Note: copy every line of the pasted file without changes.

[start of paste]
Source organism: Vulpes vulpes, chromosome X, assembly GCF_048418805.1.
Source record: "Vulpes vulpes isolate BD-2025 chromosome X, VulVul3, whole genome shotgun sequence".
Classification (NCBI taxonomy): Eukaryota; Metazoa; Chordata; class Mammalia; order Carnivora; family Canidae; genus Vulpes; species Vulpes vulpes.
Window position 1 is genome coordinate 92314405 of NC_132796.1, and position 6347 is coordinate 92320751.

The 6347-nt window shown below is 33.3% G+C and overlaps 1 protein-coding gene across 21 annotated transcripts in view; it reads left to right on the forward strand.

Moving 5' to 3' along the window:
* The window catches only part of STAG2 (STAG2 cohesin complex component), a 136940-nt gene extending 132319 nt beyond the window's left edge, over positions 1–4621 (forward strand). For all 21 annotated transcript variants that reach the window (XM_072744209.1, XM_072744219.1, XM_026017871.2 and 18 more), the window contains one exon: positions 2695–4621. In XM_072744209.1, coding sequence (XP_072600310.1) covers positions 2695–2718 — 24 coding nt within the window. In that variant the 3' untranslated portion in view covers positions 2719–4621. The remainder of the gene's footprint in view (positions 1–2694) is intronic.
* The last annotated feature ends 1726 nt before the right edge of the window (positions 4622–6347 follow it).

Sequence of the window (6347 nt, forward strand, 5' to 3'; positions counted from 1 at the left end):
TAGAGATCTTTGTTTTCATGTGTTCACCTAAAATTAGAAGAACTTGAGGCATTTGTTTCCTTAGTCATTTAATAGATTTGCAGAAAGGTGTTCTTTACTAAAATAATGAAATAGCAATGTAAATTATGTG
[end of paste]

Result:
Source organism: Vulpes vulpes, chromosome X, assembly GCF_048418805.1.
Source record: "Vulpes vulpes isolate BD-2025 chromosome X, VulVul3, whole genome shotgun sequence".
Classification (NCBI taxonomy): Eukaryota; Metazoa; Chordata; class Mammalia; order Carnivora; family Canidae; genus Vulpes; species Vulpes vulpes.
Window position 1 is genome coordinate 92314405 of NC_132796.1, and position 6347 is coordinate 92320751.

The 6347-nt window shown below is 33.3% G+C and overlaps 1 protein-coding gene across 21 annotated transcripts in view; it reads left to right on the forward strand.

Moving 5' to 3' along the window:
* The window catches only part of STAG2 (STAG2 cohesin complex component), a 136940-nt gene extending 132319 nt beyond the window's left edge, over positions 1–4621 (forward strand). For all 21 annotated transcript variants that reach the window (XM_072744209.1, XM_072744219.1, XM_026017871.2 and 18 more), the window contains one exon: positions 2695–4621. In XM_072744209.1, coding sequence (XP_072600310.1) covers positions 2695–2718 — 24 coding nt within the window. In that variant the 3' untranslated portion in view covers positions 2719–4621. The remainder of the gene's footprint in view (positions 1–2694) is intronic.
* The last annotated feature ends 1726 nt before the right edge of the window (positions 4622–6347 follow it).

Sequence of the window (6347 nt, forward strand, 5' to 3'; positions counted from 1 at the left end):
TAGAGATCTTTGTTTTCATGTGTTCACCTAAAATTAGAAGAACTTGAGGCATTTGTTTCCTTAGTCATTTAATAGATTTGCAGAAAGGTGTTCTTTACTAAAATAATGAAATAGCAATGTAAATTATGTG